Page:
Wednesday, February 24, 2016

The work which is always there

The household, as a live, dynamic thing, requires constant upkeep and endless work, from the most routine to once-in-a-while projects; there's always something to wash or clean, cook or bake, make or mend, plant or grow. And, most importantly, there are the people living in the house - each of them a unique individual with their needs, wants, hopes and dreams. 

When you live in your home full-time, there is undeniably more mess and upkeep involved than if the entire family steps out of the house in the morning and returns in time for dinner, being present only on evenings and (maybe) weekends. But a lot of work accumulates anyway. Clothes are worn, meals need to be made, dust settles down on surfaces. 

If you have a garden or pets or some livestock, it is even more so. Even while you are away, weeds keep growing, chickens keep laying and pets need to be fed and taken care of. Whenever I'm away from home for a couple of days, or we spend a couple of days on errands, I find myself rushing to catch up later: weeding, mucking out the chickens, picking up stray items blown into our yard by the wind (the winds are pretty strong here, so we get all sorts, from snack wrappers to plastic kiddie chairs).

But of course, most important of all are the children. There are simply no short-cuts here: while housework can be put on hold, children must be looked after. Someone must do it... and that someone is usually a woman. Daycare centers, preschools, kindergartens are all staffed overwhelmingly by women (I've never even heard of a man working in a daycare center or preschool, at least not in Israel). In schools, too, most of the teachers are women - the younger the kids are, the more pronounced this is. That is because young children respond best to a motherly figure... who, ideally, should be their mother. 

I do realize that in some circumstances even mothers of young children must go out to work (though in many cases, creative solutions can be found and sacrifices made in order to provide a full-time at-home caregiver for the family). However, one must remember that this isn't an ideal situation. Just a couple of generations ago, it was a matter of course that a married woman with children, whose financial circumstances are not so constrained that she absolutely must work for a living, will stay home with her children (and no one would ask her what she does all day long).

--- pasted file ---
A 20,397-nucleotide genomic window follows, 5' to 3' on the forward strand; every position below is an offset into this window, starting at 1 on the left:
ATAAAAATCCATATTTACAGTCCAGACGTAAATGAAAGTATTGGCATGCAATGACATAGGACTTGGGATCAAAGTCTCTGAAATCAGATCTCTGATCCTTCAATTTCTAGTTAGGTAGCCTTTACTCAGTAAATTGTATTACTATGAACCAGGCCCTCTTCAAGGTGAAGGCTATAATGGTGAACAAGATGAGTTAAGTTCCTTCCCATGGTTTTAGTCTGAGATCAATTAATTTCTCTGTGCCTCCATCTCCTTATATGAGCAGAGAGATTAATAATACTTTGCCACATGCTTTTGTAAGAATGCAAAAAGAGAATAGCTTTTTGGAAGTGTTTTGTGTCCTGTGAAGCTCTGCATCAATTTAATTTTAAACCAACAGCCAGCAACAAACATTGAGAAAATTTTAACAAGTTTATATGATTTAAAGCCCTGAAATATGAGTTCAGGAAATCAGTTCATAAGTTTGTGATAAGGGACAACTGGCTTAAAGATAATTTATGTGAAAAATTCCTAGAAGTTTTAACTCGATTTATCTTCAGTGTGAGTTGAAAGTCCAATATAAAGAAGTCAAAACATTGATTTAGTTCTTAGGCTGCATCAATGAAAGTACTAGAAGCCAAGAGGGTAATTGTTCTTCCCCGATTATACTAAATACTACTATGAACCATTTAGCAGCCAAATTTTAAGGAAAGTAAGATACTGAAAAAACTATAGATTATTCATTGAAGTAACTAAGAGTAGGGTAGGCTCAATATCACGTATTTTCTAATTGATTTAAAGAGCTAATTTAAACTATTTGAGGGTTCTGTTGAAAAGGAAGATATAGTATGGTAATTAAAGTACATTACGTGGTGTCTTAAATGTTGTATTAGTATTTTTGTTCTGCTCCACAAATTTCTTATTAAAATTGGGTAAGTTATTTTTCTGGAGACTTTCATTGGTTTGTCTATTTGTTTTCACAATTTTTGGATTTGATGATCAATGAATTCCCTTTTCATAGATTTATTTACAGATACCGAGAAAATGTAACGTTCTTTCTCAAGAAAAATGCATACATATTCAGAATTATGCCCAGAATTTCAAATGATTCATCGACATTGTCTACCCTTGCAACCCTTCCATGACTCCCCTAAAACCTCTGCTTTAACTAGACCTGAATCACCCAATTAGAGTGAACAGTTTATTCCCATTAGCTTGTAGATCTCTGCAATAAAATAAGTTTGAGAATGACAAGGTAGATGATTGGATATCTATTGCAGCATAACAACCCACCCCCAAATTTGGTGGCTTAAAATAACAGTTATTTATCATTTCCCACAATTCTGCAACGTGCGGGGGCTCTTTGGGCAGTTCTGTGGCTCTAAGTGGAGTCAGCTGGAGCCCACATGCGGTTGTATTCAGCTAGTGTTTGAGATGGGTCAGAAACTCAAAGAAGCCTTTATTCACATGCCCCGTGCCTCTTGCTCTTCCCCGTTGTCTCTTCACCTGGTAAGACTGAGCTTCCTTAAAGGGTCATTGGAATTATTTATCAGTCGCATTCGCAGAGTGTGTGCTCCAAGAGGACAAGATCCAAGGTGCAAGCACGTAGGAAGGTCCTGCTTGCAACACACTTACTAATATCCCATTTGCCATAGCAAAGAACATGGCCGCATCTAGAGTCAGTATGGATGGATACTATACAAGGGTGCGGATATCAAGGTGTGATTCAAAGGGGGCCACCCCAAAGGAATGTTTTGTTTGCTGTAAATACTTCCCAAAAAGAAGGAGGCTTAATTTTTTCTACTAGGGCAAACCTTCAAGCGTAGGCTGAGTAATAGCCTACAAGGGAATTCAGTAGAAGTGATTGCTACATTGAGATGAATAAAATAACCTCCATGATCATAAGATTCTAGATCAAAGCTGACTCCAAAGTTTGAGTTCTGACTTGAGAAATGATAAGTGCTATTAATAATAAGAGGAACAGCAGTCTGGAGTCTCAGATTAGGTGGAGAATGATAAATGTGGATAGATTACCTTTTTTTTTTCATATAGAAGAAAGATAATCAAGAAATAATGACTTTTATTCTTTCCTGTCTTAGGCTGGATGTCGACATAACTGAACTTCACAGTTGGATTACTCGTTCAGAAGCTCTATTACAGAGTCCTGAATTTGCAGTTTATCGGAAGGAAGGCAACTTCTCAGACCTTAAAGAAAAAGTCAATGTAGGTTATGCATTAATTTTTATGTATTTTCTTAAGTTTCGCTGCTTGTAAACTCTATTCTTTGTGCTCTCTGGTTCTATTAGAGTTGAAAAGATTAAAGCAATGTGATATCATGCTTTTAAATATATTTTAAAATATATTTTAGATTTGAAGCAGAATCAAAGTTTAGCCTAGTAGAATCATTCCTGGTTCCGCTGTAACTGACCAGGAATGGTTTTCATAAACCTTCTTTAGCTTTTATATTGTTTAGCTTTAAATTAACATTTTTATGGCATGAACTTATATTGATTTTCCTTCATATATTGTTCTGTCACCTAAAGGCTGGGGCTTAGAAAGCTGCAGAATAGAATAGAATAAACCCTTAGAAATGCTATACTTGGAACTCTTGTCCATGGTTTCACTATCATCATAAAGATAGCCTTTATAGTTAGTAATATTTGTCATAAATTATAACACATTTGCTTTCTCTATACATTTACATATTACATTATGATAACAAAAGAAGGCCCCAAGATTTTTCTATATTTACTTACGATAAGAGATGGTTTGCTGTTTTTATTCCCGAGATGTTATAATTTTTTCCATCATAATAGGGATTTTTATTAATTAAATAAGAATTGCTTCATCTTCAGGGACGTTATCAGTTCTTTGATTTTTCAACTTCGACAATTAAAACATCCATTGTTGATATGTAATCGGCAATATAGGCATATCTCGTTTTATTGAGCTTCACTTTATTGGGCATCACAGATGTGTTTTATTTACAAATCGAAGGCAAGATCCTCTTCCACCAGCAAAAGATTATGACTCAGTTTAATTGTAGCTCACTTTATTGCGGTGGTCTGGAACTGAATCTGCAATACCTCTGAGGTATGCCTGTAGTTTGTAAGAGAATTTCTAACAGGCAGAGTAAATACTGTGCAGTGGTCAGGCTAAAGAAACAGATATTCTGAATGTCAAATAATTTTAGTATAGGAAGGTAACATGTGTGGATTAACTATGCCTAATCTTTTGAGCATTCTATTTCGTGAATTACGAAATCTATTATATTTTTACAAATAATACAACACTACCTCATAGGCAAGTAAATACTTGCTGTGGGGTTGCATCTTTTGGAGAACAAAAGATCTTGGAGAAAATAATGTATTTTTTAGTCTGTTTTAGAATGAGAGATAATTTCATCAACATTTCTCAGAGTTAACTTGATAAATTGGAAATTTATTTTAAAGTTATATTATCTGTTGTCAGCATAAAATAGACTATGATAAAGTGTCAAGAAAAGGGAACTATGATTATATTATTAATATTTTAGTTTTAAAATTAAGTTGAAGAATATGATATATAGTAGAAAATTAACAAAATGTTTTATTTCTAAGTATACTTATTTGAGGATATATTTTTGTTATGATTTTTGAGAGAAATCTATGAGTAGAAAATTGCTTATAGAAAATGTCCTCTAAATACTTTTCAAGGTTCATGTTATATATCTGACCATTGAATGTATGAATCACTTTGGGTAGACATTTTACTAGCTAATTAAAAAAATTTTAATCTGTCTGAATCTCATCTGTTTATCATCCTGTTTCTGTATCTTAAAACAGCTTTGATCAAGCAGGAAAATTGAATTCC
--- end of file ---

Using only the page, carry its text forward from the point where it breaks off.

I find it especially ironic, and a little sad, that mothers get up in the morning, put their babies in daycare and go off to care for other people's children: they outsource their children to someone else, while making their living off other people who also outsource their children. Financially, economically it might make sense, but in straight thinking, emotionally, socially, it would be a lot better if everyone could simply take care of their own children (who were give to us by G-d to raise and bring up), perhaps occasionally relying on help from extended family such as grandparents and aunts. 

It's crucial to remember that at any given moment of the day, someone is taking care of the children. Their parents, or someone else. The children are well-cared for - or not. Happy - or not (though present happiness is no indicator of good upbringing). Well-nourished - physically, mentally, emotionally, spiritually - or not. Recently, two children in a local daycare center were found playing with a dead mouse. Apparently they had been playing with it for a while before someone paid attention. I'm not saying blunders are inexcusable, but there is a heavy price to the efficiency of a group of children herded together all day long - the inadequate, impersonal care too many children are getting; the generation of overburdened, overstretched, overworked women.